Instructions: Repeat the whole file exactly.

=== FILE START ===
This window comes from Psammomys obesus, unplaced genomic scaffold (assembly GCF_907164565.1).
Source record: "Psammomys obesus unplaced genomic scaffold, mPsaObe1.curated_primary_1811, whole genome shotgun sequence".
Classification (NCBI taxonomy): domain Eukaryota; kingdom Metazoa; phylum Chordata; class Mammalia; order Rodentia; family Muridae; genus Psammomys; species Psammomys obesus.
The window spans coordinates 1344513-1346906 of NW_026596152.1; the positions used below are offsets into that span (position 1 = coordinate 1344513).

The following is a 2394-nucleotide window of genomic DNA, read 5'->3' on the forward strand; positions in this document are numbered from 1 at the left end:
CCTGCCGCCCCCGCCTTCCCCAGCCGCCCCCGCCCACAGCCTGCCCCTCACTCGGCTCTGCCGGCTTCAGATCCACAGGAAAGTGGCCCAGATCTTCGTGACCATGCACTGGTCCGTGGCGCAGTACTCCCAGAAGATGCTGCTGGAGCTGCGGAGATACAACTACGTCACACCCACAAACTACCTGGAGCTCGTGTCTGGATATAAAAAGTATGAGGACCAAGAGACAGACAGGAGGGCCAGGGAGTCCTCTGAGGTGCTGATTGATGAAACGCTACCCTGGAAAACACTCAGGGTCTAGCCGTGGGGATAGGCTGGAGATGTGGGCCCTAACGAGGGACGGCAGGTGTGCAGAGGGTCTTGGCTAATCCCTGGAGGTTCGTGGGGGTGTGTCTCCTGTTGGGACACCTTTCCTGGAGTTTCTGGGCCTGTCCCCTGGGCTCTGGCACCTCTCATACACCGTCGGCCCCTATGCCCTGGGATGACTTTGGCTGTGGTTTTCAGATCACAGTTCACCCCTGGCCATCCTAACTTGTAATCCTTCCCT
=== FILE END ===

This window comes from Psammomys obesus, unplaced genomic scaffold (assembly GCF_907164565.1).
Source record: "Psammomys obesus unplaced genomic scaffold, mPsaObe1.curated_primary_1811, whole genome shotgun sequence".
Classification (NCBI taxonomy): domain Eukaryota; kingdom Metazoa; phylum Chordata; class Mammalia; order Rodentia; family Muridae; genus Psammomys; species Psammomys obesus.
The window spans coordinates 1344513-1346906 of NW_026596152.1; the positions used below are offsets into that span (position 1 = coordinate 1344513).

The following is a 2394-nucleotide window of genomic DNA, read 5'->3' on the forward strand; positions in this document are numbered from 1 at the left end:
CCTGCCGCCCCCGCCTTCCCCAGCCGCCCCCGCCCACAGCCTGCCCCTCACTCGGCTCTGCCGGCTTCAGATCCACAGGAAAGTGGCCCAGATCTTCGTGACCATGCACTGGTCCGTGGCGCAGTACTCCCAGAAGATGCTGCTGGAGCTGCGGAGATACAACTACGTCACACCCACAAACTACCTGGAGCTCGTGTCTGGATATAAAAAGTATGAGGACCAAGAGACAGACAGGAGGGCCAGGGAGTCCTCTGAGGTGCTGATTGATGAAACGCTACCCTGGAAAACACTCAGGGTCTAGCCGTGGGGATAGGCTGGAGATGTGGGCCCTAACGAGGGACGGCAGGTGTGCAGAGGGTCTTGGCTAATCCCTGGAGGTTCGTGGGGGTGTGTCTCCTGTTGGGACACCTTTCCTGGAGTTTCTGGGCCTGTCCCCTGGGCTCTGGCACCTCTCATACACCGTCGGCCCCTATGCCCTGGGATGACTTTGGCTGTGGTTTTCAGATCACAGTTCACCCCTGGCCATCCTAACTTGTAATCCTTCCCT